anthony burgess


Anthony Burgess (1917-1993) was a novelist, poet, playwright, composer, linguist, translator and critic. He is best known for his novel A Clockwork Orange, but altogether he wrote thirty-three novels, twenty-five works of non-fiction, two volumes of autobiography, three symphonies, more than 150 other musical works, reams of journalism and much more. Click through the timeline below to find out more about Anthony Burgess’s life and work.

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John Burgess Wilson was born in Harpurhey, Manchester, on Sunday 25 February 1917. His mother, Elizabeth Burgess, was a singer and dancer on the music-hall stage in Glasgow and Manchester. His father, Joseph Wilson, played the piano in music halls and silent cinemas before taking a job as a cashier at Swift’s beef market in Manchester. Elizabeth and Joseph were married in a civil ceremony at Prestwich Register Office on 26 December 1908. To ensure that their union was recognised by the Catholic church, they had a subsequent Catholic marriage ceremony at Our Lady of Loretto and St Michael Catholic Church at Musselburgh, Scotland, on 9 March 1909. Burgess's mother - then a Protestant - had received a conditional baptism into the Catholic faith the day before her marriage ceremony in Musselburgh.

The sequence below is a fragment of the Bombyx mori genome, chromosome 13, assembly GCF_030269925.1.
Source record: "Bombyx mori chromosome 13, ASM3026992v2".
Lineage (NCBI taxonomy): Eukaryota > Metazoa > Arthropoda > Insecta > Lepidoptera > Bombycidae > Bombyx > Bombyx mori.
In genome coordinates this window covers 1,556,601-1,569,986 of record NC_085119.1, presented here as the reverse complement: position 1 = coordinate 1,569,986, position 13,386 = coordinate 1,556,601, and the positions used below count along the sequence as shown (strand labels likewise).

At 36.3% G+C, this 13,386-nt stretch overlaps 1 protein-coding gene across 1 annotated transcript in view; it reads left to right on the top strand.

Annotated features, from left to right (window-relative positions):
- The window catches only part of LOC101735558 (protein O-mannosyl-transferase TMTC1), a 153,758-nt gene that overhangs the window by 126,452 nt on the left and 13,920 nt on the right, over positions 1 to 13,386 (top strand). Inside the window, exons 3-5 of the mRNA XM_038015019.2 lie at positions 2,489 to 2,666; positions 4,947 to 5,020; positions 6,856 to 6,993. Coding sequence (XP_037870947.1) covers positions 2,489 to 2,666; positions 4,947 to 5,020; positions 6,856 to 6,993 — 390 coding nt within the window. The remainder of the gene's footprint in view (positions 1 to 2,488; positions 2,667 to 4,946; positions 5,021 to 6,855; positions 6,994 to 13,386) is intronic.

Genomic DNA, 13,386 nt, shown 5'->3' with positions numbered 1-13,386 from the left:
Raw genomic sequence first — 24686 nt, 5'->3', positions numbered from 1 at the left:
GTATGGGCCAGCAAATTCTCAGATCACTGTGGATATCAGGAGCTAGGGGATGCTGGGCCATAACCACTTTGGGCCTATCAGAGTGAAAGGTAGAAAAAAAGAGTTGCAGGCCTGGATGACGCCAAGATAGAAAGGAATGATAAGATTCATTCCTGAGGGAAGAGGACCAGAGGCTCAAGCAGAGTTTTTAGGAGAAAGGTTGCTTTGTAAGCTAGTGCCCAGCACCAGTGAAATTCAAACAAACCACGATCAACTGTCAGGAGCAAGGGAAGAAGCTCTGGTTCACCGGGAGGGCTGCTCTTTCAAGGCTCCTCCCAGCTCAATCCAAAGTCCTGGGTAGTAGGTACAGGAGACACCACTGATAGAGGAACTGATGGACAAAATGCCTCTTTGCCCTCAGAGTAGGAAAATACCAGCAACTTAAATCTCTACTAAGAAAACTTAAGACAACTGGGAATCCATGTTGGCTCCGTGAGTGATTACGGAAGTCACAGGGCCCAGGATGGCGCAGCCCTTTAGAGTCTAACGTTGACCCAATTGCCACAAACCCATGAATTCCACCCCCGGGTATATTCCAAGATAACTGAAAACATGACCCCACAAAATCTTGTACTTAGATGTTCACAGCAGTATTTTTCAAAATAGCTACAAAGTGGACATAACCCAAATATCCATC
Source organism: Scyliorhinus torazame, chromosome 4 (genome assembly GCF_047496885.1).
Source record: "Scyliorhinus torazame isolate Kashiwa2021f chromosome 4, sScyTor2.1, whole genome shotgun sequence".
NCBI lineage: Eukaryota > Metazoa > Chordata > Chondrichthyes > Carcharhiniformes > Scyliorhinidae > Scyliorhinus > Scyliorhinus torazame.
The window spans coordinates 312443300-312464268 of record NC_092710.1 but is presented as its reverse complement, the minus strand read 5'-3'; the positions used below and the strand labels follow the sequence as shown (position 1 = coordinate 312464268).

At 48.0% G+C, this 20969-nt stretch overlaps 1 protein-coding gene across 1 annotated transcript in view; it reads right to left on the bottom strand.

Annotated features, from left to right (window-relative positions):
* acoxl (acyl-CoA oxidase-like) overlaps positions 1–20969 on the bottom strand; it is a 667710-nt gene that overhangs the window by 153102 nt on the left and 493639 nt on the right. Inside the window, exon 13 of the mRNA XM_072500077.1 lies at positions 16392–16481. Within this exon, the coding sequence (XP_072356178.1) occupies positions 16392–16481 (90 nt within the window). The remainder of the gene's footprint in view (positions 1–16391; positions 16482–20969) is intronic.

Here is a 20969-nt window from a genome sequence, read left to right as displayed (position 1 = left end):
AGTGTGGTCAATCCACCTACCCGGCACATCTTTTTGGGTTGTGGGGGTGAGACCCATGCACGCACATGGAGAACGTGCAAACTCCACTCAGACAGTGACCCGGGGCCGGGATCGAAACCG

Burgess's sister Muriel (b.1910) died of influenza and broncho-pneumonia..

'The Spanish influenza pandemic had struck Harpurhey. There was no doubt of the existence of a God: only the supreme being could contrive so brilliant an afterpiece to four years of unprecedented suffering and destruction. I, apparently, was chuckling in my cot while my mother and sister lay dead on a bed in the same room.' Little Wilson and Big God (1987)


Burgess's mother Elizabeth (b.1888) died of influenza and acute pneumonia. She is buried with her daughter in the Protestant cemetery in Harpurhey.

'My mother survived briefly in vague reminiscences of the Manchester music hall - a voice that could ride over a restive audience, the shining abundant hair, the neat ankles. ... I sometimes resent my father's failure to introduce me even to her insubstantial after-image, but he spoke little of her. She joined the great boneyard of the war and its aftermath.' Little Wilson and Big God (1980)